Friday, June 1, 2018

Days of Wine and Roses: The Television Adaptation

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Television dramas could be counted on for at least one thing: being searing, uncompromising portraits to the human condition, with a little sex in it.  Days of Wine and Roses is one such portrait, a tale of the destruction alcoholism can take on even the most respectable people.  Most know Days of Wine and Roses because of the film adaptation, and it seems a shame that the teleplay is pretty much forgotten.  The original teleplay performed as part of Playhouse 90 is a gripping production, moving steadily down to its more hopeful ending.

I should note at least here, I won't compare the original with the remake.

After an introduction by Sterling Hayden, we get our story.  We go to an Alcoholics Anonymous meeting where in a series of flashbacks, Joe Clay (Cliff Richardson) tells us how ten years prior, he first met Kirsten Armesen (Piper Laurie) at a party his public relations firm was throwing for an Arab sheik. Kirsten, like Joe, liked to nip a little, and soon a romance blossoms.

However, in this romance and eventual marriage, there were three: Joe, Kirsten and booze.  The bottle soon starts taking over their lives, and we see this in little ways, such as when their home goes from posh to slum, and in tragic ways, such as in an effort to get money to ostensibly buy food but which ends up used to get more alcohol, Kirsten sells her beloved collection of books that were a source of pride.

Not even the birth of their daughter Debbie or help from Kirsten's father Ellis ('guest star' Charles Bickford) can get these two from their self-destructive ways.  It looks like their time drying out at Ellis' upstate New York nursery has helped them get back on their feet, but Joe, convinced that a 'little nip' won't hurt, smuggles alcohol into their bedroom.  They manage to get sloshed, and in a harrowing sequence, Joe tears apart his father-in-law's greenhouse to find the third bottle he had hidden in 'fifth row, third table, fourth pot'.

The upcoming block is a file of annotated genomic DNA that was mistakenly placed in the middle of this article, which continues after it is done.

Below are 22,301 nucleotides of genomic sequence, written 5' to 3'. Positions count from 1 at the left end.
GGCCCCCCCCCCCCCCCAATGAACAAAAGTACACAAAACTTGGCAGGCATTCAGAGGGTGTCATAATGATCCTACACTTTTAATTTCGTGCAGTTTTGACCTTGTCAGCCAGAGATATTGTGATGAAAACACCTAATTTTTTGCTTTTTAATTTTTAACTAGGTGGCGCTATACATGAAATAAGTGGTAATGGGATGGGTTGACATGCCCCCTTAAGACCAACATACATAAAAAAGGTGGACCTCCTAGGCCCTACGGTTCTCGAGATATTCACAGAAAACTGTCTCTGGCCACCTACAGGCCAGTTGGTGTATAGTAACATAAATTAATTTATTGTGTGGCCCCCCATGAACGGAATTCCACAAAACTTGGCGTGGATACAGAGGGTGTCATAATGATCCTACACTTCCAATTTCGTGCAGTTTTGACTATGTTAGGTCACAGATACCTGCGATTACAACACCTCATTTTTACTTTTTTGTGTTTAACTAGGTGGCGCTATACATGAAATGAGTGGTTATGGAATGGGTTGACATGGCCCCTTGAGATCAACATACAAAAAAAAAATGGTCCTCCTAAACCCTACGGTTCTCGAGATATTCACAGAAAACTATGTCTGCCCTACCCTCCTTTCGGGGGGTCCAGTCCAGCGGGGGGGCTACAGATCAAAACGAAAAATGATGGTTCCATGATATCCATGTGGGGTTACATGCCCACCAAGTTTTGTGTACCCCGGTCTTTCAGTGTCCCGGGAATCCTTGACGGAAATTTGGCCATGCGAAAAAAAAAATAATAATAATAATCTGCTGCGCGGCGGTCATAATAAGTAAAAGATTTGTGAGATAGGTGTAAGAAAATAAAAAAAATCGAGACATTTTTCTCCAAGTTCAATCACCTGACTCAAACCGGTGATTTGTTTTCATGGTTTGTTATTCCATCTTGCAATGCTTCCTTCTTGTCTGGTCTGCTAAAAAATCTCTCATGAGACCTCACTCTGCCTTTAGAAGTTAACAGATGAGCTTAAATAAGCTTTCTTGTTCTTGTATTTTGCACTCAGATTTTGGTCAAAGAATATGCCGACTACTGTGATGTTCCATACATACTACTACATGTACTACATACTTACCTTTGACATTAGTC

Eventually, Joe is rescued by AA, but Kirsten continues down her slide, going off with one guy after another to get her booze, and even manages to lure Joe to fall off the wagon.  Joe does recover, but Kirsten does not.  Just as she is still not able to give up the bottle, he is not willing to take her back, not until she sees she has a problem.

Image result for days of wine and roses 1958Director John Frankenheimer has some really harrowing and tragic moments, filmed so beautifully that it is almost cinematic.  The opening title credits have a man drinking in the shadows, with an off-kilter jazz score, giving Days of Wine and Roses an eerie, foreboding tone. Frankenheimer again and again gives us moments that speak for themselves, where we can fill in the blanks without things being spelled out for us.

There is the aforementioned book selling scene, or when Joe is taken to a psychiatric ward after going on his greenhouse tear.  He achieves this primarily with the use of shadows and the music, where the suggestion is more frightening than if it had been overtly shown.

He also does this with how he guides the performances.  Apart from Spider-Man, I cannot call myself a Cliff Robertson fan (his Best Actor win for Charly over Peter O'Toole in The Lion in Winter is still to my mind one of the worst choices the Academy has made).  However, Robertson's performance was smart and moving.  His collapse in the greenhouse is of particular note, his descent into darkness more one of drunken anger than hysteria, and his 'reward' a sad and frightening moment.

He is matched by Laurie, who is heartbreaking as Kirsten, the good girl who is brought to shame by her addiction with the bottle. Disheveled, chaotic and in denial, Laurie is a figure of pity as she fails to see herself as she truly is. 

Both Laurie and Robertson make Kirsten and Joe sad but not totally pathetic, where they inspire pity and sorrow and not contempt and disgust. Bickford, though with a much smaller role, brings more sadness as Ellis, who sees his daughter fall shockingly low but is powerless to stop her.

There were a few things that were a bit odd.  The AA meeting got interrupted from time to time by a drunk, and it is unclear if this was writer J.P. Miller's attempts at comic relief, but if it was it failed badly. 

However, those moments were brief, Days of Wine and Roses was beautifully made, where the tragedy of 'good people' falling into their sorry state together moves the viewer.  With a wonderful score, strong performances out of the cast, and excellent directing, Days of Wine and Roses is an excellent production.


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